It was rude to stare at someone’s tally marks, but much like eavesdropping, people usually did it anyway when they thought someone wasn’t looking. The marks were simple hieroglyphics that told everyone’s love story or lack of. They appeared, changed colors, or faded into scars by themselves and no matter of wishing could change them. They were tied only to the person and the object of his or her affection. Since the tallys were fluid, they were an obvious way for people to display changes in their romantic relationships.

But some people didn’t want such intimate information shared. Given the thickness of Jerome’s watch band, it would seem he was one of them. A muscle flexed in his jaw as he glared at her.

She cleared her throat to break the awkward silence that stretched between them. “Why not? Uh, ask about the tallys, I mean.”

He screwed up his face in an are you crazy expression. “Do you know where you are? This is the place people come, either on accident or on purpose, to be forgotten. Most of the time, they just want someone to talk to because they’re lonely. And most of the tally marks you’ll see are going to be about the very people they’ve lost or who’ve forgotten them in the first place. It could make them upset, which would violate our Rule Numero Uno. They might bring up the subject themselves, but you do not ask. Ever. Got it?”

With wide eyes, she nodded. He continued to glare at her for a moment, as if to drive his point home, then knocked on the doorframe.

“Ms. Sylvain? Jerome and Maria checking in, m’am. Is now a good time?”

“I’ve told you before, Jerome, call me Margery.”

Jerome flashed a conspirator’s grin at Maria. “Sorry, Margery. I keep forgetting.”

“Your memory’s worse than mine,” the older woman grumbled as she shuffled into the living area from her bedroom. Though she stooped behind her rolling walker, her feet scuffed quickly along the floor in her gray slippers. She wore a fleece dressing gown that zipped up the front and came down to her ankles. What was left of her hair floated like a wispy cloud around her head, so thin Maria could make out the items on the wall behind her through it.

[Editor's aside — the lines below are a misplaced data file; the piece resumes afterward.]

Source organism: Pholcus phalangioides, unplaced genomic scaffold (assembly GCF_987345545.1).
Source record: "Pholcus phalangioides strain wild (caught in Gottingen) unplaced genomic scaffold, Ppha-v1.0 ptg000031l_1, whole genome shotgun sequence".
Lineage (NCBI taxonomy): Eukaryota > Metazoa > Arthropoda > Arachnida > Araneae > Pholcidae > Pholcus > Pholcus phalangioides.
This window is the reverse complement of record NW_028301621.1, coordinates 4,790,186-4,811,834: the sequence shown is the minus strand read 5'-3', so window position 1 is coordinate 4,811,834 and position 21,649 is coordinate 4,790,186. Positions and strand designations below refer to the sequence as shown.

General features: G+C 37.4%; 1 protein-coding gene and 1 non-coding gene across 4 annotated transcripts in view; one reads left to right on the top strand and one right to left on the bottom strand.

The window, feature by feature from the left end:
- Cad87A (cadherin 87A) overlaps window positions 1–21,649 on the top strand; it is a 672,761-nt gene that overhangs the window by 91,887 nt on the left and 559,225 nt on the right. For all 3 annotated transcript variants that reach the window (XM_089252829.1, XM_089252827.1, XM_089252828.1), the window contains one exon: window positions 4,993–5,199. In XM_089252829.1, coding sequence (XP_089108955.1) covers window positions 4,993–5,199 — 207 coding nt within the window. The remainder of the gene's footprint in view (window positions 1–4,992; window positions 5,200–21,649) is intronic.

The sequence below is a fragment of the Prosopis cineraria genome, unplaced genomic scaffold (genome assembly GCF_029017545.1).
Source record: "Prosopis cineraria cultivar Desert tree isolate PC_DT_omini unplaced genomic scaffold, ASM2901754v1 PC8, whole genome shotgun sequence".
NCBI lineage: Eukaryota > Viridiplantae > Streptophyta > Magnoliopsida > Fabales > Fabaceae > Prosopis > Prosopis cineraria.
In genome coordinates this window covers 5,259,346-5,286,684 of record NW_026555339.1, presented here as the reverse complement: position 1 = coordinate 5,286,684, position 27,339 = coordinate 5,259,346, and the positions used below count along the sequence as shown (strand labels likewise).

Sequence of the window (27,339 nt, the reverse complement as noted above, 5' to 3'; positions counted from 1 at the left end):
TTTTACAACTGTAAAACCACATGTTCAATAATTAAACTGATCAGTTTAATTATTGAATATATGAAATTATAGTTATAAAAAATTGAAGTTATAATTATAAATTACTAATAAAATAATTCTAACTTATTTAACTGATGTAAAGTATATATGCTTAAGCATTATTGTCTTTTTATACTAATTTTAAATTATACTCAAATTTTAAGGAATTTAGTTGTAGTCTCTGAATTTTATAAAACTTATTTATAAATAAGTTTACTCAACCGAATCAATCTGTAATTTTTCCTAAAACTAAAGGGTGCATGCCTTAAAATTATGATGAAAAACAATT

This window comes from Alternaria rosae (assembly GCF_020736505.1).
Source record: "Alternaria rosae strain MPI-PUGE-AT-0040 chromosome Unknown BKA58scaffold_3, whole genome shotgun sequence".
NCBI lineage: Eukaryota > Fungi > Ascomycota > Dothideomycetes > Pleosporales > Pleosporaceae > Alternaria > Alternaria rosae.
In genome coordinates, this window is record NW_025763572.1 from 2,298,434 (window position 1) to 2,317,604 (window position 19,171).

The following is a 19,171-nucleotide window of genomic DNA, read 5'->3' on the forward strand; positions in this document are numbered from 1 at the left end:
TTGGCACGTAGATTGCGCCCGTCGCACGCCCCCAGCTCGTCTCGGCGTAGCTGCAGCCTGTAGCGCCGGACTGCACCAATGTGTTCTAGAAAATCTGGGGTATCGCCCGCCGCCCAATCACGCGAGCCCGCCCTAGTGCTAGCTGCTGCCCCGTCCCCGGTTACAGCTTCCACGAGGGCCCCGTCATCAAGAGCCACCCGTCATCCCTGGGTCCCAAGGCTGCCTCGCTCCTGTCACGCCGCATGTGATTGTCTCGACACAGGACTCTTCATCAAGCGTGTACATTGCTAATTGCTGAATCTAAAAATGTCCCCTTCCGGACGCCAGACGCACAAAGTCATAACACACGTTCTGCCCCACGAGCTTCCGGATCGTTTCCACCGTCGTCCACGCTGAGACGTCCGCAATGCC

The older woman glared up at Jerome. “And it’s not.”

“Not what, Margery?”

“Not a good time. NCIS is about to come on.” Ms. Sylvain moved toward them so that they had to step back to keep from colliding with her. As she passed between them, Jerome gave Maria a look that seemed to say say something, fool.

“Sure thing, Ms. Sylvain!” Maria chirped in a too-bright voice that earned a disgusted look from Jerome.

The old woman settled in an armchair, moved her walker to one side of it, then glared suspiciously at Maria. “Who are you?”

Jerome stepped forward. “Maria, m’am. She’s—“

“Nothing wrong with my ears, Jerome!” Ms. Sylvain have a dismissive flap of her hand. “I mean, dear—“ she fixed an intense gaze on Maria “--who. Are. You?”

With a nervous glance at Jerome, Maria took a deep breath. “It’s my first day, m’am. Jerome’s taking me around to meet everyone. I hope you don’t mind my stopping by to say hello.” From the corner of her eye, Maria saw Jerome give a small nod. So far, so good.

“Keep your eyes open, Maria,” Ms. Sylvain advised. Her voice was steady and oddly gentle. “Things have a way of getting lost here. Time works different in these walls than it does outside. Passes slower. Gets faded around the edges. Be sure you don’t get lost, too.”

After they left, Maria turned wide eyes to Jerome once they were out of earshot. “What was that all about?”

He shrugged. “She’s harmless. Some days she’s clearer than others. Today must be one of those muddy days.”

“And the bit about things getting lost?”

He stepped close to her and spoke in a sarcastic, low undertone. “Look around you, Maria. Do you see a lot of visitors around? What do you think she meant?”

They passed through endless halls full of twists and turns Maria knew she’d never keep track of. Sometimes residents would wave hello to Jerome as they passed, others even calling him by name. Others drifted along past them like faded ghosts with dreamy eyes that saw far away places only they could see.

It should have creeped Maria out, but it didn’t. She rather liked the solitude of it. She could be in a room with someone, changing a bedpan or set of sheets, and they’d look through her like she wasn’t even there. Almost like she was the ghost then.

After lunch, Jerome let her try her hand at what he called A Routine. It meant dropping by someone’s apartment, like they had with Ms. Sylvain earlier that morning, to do a regular check-in. She was supposed to ask if the resident needed anything, make sure he or she was physically all right even if they weren’t mentally.

He led her to one of the apartments in the North Hall, home of one of the clearer-minded residents at Rollingwoods House. “Now if you need anything, just hit the call button on your walkie there.” He gestured to the standard piece of equipment all orderlies had to keep on them while on duty. “I’ll be in the Northwest Hall doing Routines, ok? Come find me when you’re done.” Then he was off, taking long strides down the hall, before she could even nod her assent.

It was almost like she was a ghost to him, too.